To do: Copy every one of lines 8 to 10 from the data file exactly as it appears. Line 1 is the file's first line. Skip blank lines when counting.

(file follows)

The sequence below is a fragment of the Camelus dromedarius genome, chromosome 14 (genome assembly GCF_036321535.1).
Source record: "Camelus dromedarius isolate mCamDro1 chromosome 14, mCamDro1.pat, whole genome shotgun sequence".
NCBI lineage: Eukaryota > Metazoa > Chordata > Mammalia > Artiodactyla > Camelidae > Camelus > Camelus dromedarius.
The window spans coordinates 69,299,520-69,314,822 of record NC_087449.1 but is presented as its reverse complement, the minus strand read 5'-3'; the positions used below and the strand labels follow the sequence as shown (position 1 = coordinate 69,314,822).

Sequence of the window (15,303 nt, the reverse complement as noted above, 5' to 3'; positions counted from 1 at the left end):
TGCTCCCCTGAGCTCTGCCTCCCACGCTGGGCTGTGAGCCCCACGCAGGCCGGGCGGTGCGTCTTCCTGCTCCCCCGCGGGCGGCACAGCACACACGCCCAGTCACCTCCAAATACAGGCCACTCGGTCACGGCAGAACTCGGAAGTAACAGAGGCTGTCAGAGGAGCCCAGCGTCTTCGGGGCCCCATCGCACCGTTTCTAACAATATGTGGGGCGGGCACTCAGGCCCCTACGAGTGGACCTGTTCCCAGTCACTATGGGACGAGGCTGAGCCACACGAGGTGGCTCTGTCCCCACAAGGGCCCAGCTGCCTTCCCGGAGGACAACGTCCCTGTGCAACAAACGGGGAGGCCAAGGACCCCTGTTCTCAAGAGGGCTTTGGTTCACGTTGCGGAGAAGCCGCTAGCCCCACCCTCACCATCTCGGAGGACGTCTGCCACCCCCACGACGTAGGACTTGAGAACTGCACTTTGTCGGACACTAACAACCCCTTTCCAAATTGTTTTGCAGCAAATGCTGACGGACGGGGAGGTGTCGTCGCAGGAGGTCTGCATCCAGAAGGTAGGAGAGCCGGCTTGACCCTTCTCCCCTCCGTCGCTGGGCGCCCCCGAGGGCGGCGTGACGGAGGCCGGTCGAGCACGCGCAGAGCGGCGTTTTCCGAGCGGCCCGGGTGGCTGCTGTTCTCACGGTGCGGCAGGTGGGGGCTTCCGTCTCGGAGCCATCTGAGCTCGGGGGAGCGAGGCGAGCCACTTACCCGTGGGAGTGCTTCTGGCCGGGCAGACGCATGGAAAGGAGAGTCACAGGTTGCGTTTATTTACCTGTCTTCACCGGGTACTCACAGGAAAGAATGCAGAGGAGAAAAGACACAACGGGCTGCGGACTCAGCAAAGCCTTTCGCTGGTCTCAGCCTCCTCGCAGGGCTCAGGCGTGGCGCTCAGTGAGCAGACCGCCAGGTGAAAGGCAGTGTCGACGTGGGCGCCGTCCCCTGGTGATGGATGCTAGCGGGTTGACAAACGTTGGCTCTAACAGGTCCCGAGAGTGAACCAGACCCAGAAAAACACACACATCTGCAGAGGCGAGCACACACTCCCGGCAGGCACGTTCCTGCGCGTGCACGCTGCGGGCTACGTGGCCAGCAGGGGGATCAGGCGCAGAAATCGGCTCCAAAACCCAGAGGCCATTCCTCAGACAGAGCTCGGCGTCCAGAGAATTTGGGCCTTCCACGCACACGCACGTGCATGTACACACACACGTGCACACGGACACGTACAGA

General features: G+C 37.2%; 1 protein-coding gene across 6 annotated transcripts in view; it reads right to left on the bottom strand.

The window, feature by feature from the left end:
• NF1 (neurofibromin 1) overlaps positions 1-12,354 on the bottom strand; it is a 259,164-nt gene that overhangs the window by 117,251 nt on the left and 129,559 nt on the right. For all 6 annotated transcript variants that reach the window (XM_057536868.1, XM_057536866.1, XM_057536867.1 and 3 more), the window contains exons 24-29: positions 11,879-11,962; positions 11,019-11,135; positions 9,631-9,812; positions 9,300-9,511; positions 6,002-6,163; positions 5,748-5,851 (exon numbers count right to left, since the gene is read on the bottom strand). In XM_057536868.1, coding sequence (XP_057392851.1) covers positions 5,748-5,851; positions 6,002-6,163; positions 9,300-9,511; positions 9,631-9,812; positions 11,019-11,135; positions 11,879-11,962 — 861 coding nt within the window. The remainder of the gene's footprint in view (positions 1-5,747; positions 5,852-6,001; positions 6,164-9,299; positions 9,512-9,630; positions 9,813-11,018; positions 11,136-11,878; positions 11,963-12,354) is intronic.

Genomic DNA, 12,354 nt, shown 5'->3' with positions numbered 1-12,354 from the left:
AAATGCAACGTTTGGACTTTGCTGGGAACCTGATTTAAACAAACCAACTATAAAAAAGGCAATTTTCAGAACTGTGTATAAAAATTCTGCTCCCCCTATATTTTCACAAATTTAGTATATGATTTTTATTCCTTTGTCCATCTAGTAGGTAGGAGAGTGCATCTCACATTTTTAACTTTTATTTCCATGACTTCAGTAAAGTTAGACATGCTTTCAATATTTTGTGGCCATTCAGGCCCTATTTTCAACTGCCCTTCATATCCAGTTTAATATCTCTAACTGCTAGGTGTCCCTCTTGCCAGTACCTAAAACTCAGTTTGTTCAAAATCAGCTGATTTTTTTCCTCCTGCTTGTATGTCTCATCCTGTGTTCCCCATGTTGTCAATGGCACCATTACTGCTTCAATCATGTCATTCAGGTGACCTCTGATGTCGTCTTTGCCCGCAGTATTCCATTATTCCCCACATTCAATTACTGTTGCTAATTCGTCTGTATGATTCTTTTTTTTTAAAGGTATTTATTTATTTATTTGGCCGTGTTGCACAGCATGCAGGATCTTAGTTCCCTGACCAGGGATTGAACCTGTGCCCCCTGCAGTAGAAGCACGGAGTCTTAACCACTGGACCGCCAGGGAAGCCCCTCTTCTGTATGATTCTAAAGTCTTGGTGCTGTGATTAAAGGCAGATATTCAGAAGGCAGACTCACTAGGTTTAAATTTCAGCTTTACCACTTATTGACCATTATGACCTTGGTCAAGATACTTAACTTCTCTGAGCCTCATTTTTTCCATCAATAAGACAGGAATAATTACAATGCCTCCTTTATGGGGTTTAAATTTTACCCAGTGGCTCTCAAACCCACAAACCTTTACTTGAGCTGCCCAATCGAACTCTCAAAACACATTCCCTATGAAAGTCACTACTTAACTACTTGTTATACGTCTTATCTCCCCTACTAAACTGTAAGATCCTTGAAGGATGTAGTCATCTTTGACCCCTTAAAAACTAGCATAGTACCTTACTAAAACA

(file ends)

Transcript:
The window, feature by feature from the left end:
• NF1 (neurofibromin 1) overlaps positions 1-12,354 on the bottom strand; it is a 259,164-nt gene that overhangs the window by 117,251 nt on the left and 129,559 nt on the right. For all 6 annotated transcript variants that reach the window (XM_057536868.1, XM_057536866.1, XM_057536867.1 and 3 more), the window contains exons 24-29: positions 11,879-11,962; positions 11,019-11,135; positions 9,631-9,812; positions 9,300-9,511; positions 6,002-6,163; positions 5,748-5,851 (exon numbers count right to left, since the gene is read on the bottom strand). In XM_057536868.1, coding sequence (XP_057392851.1) covers positions 5,748-5,851; positions 6,002-6,163; positions 9,300-9,511; positions 9,631-9,812; positions 11,019-11,135; positions 11,879-11,962 — 861 coding nt within the window. The remainder of the gene's footprint in view (positions 1-5,747; positions 5,852-6,001; positions 6,164-9,299; positions 9,512-9,630; positions 9,813-11,018; positions 11,136-11,878; positions 11,963-12,354) is intronic.

Genomic DNA, 12,354 nt, shown 5'->3' with positions numbered 1-12,354 from the left: